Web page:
LONDON (Reuters) - Britain’s finance ministry stepped up its attack on the Scottish government’s independence plans on Monday, saying it had not fully budgeted for setting up a new administration that could cost Scottish taxpayers over 1.5 billion pounds.
People in Scotland vote on Sept. 18 on whether to end a 307-year union with England and split from the rest of the United Kingdom. Britain’s finance ministry has repeatedly argued that Scots would be financially worse off after independence.
On Monday, it said setting up the new public bodies such as a Scottish tax authority, financial regulator and benefits system would cost each Scottish household a minimum of 600 pounds, and potentially much more.
“The Scottish government is trying to leave the UK, but it won’t tell anyone how much the set-up surcharge is for an independent Scotland,” deputy finance minister Danny Alexander said.
He is due to present a more detailed breakdown of the Westminster government’s estimates of the costs of Scottish independence and Scotland’s budget deficit on Wednesday.
The Scottish government dismissed the report as “deeply flawed”.
The British finance ministry said new institutions would cost Scotland at least 1 percent of its annual economic output - or 1.5 billion pounds - based on estimates made when the Canadian province of Quebec voted on independence.
The actual cost could be far higher.
New Zealand, which has a similarly sized population and economy to Scotland, was currently spending 750 million pounds on a new tax system alone, while a new Scottish benefits system would cost 400 million pounds, the finance ministry said.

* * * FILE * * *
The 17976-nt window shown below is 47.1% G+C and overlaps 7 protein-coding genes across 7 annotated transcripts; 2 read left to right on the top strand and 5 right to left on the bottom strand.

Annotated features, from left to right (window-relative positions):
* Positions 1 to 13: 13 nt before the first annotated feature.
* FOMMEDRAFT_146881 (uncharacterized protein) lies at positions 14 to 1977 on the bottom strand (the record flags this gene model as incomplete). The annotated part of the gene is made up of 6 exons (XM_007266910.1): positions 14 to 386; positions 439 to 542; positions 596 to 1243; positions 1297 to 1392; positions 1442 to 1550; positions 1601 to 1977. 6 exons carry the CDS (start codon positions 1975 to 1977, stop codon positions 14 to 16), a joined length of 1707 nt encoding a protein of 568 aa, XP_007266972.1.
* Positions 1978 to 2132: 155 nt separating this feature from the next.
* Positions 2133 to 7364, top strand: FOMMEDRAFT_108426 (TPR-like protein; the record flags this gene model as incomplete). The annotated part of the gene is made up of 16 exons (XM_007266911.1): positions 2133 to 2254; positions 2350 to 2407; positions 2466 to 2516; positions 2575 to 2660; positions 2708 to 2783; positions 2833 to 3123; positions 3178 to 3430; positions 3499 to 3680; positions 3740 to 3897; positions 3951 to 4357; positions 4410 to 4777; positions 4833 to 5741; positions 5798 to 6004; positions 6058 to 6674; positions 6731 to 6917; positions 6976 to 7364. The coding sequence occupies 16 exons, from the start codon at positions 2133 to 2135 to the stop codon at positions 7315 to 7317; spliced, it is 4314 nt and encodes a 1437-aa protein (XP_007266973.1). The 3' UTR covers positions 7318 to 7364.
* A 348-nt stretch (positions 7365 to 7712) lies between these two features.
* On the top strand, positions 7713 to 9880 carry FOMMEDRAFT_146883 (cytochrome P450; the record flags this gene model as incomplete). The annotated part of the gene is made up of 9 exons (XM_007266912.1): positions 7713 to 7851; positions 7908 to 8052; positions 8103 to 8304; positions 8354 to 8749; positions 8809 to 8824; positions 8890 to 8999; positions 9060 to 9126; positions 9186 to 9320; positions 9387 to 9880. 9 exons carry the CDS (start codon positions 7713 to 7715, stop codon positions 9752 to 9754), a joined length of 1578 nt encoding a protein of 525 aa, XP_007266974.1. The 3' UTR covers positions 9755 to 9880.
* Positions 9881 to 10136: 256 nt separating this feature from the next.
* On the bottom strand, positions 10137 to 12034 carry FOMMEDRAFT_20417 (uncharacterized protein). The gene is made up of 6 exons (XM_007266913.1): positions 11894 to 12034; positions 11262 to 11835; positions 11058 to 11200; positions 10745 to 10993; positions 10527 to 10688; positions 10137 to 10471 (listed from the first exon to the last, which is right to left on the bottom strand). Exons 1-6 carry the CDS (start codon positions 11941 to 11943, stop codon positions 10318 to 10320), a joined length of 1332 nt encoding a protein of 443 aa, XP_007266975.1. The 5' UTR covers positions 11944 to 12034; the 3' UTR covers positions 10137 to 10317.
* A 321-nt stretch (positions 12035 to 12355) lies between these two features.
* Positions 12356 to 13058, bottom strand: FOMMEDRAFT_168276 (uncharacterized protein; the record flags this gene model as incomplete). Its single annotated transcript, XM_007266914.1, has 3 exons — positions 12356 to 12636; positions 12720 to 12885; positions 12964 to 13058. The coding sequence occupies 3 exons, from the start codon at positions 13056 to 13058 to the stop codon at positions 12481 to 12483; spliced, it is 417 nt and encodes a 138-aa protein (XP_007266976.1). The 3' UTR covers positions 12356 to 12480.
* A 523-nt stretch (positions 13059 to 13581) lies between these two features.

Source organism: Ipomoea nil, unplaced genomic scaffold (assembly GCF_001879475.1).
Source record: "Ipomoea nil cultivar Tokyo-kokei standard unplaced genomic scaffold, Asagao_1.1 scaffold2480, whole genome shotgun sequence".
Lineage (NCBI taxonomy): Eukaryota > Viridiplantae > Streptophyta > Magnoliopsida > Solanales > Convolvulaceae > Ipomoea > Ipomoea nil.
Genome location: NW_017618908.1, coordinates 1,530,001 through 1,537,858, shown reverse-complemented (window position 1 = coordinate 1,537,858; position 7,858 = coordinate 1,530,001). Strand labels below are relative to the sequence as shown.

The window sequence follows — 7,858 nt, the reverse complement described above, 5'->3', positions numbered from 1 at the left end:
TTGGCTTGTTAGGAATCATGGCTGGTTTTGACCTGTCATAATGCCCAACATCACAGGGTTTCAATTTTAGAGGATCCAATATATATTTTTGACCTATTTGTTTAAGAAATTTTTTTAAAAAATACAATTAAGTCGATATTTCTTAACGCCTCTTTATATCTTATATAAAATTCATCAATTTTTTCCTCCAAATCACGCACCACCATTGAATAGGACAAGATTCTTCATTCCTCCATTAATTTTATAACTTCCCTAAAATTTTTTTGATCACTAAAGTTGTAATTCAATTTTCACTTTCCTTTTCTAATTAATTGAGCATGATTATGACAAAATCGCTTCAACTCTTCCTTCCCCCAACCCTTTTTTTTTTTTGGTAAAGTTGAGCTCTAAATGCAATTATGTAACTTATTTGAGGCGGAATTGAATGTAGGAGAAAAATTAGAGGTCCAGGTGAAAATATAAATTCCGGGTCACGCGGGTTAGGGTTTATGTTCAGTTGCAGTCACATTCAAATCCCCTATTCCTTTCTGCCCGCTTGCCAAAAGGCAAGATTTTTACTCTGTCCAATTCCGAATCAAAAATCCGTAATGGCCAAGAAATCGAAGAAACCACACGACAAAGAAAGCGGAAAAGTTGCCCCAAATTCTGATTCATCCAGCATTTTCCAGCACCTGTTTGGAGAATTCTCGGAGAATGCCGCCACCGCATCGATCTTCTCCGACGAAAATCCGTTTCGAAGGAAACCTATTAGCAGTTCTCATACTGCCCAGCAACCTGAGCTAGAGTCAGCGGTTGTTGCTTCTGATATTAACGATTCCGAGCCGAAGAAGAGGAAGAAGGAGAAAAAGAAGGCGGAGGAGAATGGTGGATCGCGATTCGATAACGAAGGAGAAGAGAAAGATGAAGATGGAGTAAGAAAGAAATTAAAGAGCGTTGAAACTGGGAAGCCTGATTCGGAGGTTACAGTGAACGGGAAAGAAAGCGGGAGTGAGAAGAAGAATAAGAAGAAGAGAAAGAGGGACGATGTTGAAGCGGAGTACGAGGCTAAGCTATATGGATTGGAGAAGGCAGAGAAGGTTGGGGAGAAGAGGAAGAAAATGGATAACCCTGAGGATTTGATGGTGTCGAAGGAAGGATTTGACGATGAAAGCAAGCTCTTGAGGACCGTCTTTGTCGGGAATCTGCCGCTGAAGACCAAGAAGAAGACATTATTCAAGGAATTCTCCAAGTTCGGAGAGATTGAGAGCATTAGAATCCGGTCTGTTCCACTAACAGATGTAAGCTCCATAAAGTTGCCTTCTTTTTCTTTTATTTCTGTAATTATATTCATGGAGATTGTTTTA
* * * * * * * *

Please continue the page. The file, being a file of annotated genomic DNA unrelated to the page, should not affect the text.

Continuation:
A bill of 2.7 billion pounds was possible if the Scottish government pressed ahead with plans for 180 new public bodies, the finance ministry said, based on a cost of 15 million pounds for each new policy department.
But the Scottish government said in a statement many of the public bodies which would be needed by an independent Scotland already existed and would be able to take on new functions.
The Scottish government has said it would be able to generate stronger economic growth after independence, for example by better targeting spending on childcare, education and training, and cutting taxation on company profits and airfares.
It also expects to get large tax revenues from its share of Britain’s North Sea oil and gas output.
Reporting by David Milliken, Editing by Sophie Hares